• That ‘Useless’ Liberal Arts Degree Has Become Tech’s Hottest Ticket: Forbes
  • The non-business classics that inspire; works of fiction, biographies and histories can offer solid career and business advice to the ambitious because they are more reflective of the deeper human psyche: FT
  • Shareholder value is a cover for over-mighty chief executives; The critique of dividends and buybacks by the BoE’s Andy Haldane begs a vital question: FT
  • How Intelligence Shifts With Age; We seem to get slower and wiser at the same time: WSJ
  • 3 common words that make you sound rude in emails: BI


  • The Folly of Fools: The Logic of Deceit and Self-Deception in Human Life: Amazon

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‘Shark Tank’ investor Kevin O’Leary shares the best advice he received in his 20s: “To be or not to be?” isn’t the question. The question is: “What are you willing to do in order to be what you want to be?” You have to want to do all the necessary difficult things that are required to support that goal; The Structure of Gratitude; G. K. Chesterton wrote that “thanks are the highest form of thought, and that gratitude is happiness doubled by wonder.” – Bamboo Innovator Daily: 29 Jul (Wed)


  • ‘Shark Tank’ investor Kevin O’Leary shares the best advice he received in his 20s: “To be or not to be?” isn’t the question. The question is: “What are you willing to do in order to be what you want to be?” You have to want to do all the necessary difficult things that are required to support that goal. BI
  • The Structure of Gratitude; G. K. Chesterton wrote that “thanks are the highest form of thought, and that gratitude is happiness doubled by wonder.”: NYT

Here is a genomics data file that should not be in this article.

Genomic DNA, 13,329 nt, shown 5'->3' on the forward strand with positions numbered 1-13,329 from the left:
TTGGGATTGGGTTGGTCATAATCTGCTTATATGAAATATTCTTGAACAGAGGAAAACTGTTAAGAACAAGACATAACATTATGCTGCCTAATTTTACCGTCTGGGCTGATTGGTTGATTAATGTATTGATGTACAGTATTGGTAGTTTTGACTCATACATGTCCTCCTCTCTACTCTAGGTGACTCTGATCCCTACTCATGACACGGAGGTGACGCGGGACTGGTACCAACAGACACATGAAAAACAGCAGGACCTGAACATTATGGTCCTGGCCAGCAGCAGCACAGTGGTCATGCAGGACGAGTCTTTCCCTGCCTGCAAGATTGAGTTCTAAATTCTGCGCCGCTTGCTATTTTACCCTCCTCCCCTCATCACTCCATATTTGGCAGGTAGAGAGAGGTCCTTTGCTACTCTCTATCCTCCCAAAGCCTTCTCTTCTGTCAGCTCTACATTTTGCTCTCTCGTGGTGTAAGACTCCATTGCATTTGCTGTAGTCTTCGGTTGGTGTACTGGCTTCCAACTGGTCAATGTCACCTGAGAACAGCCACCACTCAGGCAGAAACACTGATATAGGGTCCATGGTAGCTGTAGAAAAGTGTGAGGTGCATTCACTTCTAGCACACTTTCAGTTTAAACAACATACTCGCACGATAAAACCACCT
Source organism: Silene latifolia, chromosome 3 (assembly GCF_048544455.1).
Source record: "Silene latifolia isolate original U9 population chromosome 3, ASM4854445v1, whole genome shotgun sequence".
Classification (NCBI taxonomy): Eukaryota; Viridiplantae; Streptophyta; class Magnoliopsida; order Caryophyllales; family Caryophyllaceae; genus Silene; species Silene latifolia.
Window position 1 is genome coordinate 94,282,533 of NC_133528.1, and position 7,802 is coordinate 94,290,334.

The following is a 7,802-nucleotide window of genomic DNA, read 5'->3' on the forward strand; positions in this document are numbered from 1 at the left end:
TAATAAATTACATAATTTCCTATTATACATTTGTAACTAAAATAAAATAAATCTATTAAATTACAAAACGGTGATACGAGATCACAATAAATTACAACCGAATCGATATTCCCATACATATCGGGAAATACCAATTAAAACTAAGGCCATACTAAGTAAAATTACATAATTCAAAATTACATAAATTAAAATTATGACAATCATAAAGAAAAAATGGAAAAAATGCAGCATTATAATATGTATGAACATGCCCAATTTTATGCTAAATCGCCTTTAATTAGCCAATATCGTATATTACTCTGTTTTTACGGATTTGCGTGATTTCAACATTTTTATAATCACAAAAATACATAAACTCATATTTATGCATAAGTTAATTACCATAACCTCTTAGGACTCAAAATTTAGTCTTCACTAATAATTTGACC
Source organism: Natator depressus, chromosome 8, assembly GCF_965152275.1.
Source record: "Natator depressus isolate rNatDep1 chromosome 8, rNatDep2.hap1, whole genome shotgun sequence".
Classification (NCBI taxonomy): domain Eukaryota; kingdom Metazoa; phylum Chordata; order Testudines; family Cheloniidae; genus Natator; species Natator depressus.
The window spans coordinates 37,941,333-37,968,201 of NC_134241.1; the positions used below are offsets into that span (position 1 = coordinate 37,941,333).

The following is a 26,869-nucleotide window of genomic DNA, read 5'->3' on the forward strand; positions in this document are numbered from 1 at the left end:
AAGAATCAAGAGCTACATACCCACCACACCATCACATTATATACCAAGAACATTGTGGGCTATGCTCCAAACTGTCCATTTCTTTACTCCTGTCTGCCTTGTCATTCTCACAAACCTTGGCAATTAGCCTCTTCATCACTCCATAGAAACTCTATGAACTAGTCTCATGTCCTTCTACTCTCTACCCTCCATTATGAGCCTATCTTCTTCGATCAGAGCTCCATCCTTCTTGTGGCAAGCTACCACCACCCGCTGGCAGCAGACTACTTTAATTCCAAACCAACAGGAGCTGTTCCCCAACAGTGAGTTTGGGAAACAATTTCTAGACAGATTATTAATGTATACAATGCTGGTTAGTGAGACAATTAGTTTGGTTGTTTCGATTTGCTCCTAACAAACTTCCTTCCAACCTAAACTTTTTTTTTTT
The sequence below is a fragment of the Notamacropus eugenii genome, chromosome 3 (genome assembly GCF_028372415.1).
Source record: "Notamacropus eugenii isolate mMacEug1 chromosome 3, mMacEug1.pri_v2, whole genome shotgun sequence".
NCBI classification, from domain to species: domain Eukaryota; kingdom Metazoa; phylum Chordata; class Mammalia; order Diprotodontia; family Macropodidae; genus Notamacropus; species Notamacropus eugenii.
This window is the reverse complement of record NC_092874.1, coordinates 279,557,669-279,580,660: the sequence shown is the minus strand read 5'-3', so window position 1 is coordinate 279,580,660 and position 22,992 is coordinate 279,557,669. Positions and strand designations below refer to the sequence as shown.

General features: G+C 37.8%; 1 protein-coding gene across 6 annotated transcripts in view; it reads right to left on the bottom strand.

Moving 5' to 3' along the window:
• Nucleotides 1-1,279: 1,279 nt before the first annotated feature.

• How To Build Your Resilience To Be An Entrepreneur: Forbes
  • ‘Shark Tank’ investor Kevin O’Leary’s 5 best business mantras: BI
  • A 2004 email from Jeff Bezos explains why Powerpoint presentations aren’t allowed at Amazon: The reason writing a 4 page memo is harder than “writing” a 20 page powerpoint is because the narrative structure of a good memo forces better thought and better understanding of what’s more important than what, and how things are related. BI
  • Why most definitions of leadership are wrong: BI
  • Why Leaders Should Create Meaningful Environments; Organisations that empower and give meaning to their members are not only more dignified but also more innovative. BI
  • How great leaders create conditions for performance; The best leaders start with caring, then create the “right” emotions for success. Nation
  • How This Mom Built a $10M Pest-Control Business From Home: Forbes
  • 5 Big Mistakes Poor Negotiators Make: Forbes
  • How to borrow some of the start-up genie’s magic; Working with accelerators and incubators can help established companies: FT